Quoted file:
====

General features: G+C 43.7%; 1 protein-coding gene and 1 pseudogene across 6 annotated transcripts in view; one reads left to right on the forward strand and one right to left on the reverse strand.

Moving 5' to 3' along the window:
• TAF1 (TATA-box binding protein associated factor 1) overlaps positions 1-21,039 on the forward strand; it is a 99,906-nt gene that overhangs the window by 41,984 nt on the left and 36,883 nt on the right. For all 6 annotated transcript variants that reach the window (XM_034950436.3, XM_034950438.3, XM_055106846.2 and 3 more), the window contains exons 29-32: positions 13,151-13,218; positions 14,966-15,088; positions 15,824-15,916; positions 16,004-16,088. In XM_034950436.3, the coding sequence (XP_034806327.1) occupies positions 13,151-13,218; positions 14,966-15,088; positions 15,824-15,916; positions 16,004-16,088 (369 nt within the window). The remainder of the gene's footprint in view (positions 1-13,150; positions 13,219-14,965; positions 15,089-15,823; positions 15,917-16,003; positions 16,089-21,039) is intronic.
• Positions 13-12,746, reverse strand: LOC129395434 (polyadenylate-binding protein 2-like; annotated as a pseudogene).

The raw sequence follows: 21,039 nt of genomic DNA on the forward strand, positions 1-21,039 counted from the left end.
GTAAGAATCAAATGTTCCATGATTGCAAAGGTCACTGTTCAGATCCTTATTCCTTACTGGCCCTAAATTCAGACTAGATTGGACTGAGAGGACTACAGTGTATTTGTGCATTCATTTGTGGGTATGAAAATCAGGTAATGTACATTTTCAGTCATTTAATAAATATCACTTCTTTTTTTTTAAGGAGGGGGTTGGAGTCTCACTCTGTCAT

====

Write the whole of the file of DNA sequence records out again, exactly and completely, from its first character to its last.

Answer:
General features: G+C 43.7%; 1 protein-coding gene and 1 pseudogene across 6 annotated transcripts in view; one reads left to right on the forward strand and one right to left on the reverse strand.

Moving 5' to 3' along the window:
• TAF1 (TATA-box binding protein associated factor 1) overlaps positions 1-21,039 on the forward strand; it is a 99,906-nt gene that overhangs the window by 41,984 nt on the left and 36,883 nt on the right. For all 6 annotated transcript variants that reach the window (XM_034950436.3, XM_034950438.3, XM_055106846.2 and 3 more), the window contains exons 29-32: positions 13,151-13,218; positions 14,966-15,088; positions 15,824-15,916; positions 16,004-16,088. In XM_034950436.3, the coding sequence (XP_034806327.1) occupies positions 13,151-13,218; positions 14,966-15,088; positions 15,824-15,916; positions 16,004-16,088 (369 nt within the window). The remainder of the gene's footprint in view (positions 1-13,150; positions 13,219-14,965; positions 15,089-15,823; positions 15,917-16,003; positions 16,089-21,039) is intronic.
• Positions 13-12,746, reverse strand: LOC129395434 (polyadenylate-binding protein 2-like; annotated as a pseudogene).

The raw sequence follows: 21,039 nt of genomic DNA on the forward strand, positions 1-21,039 counted from the left end.
GTAAGAATCAAATGTTCCATGATTGCAAAGGTCACTGTTCAGATCCTTATTCCTTACTGGCCCTAAATTCAGACTAGATTGGACTGAGAGGACTACAGTGTATTTGTGCATTCATTTGTGGGTATGAAAATCAGGTAATGTACATTTTCAGTCATTTAATAAATATCACTTCTTTTTTTTTAAGGAGGGGGTTGGAGTCTCACTCTGTCAT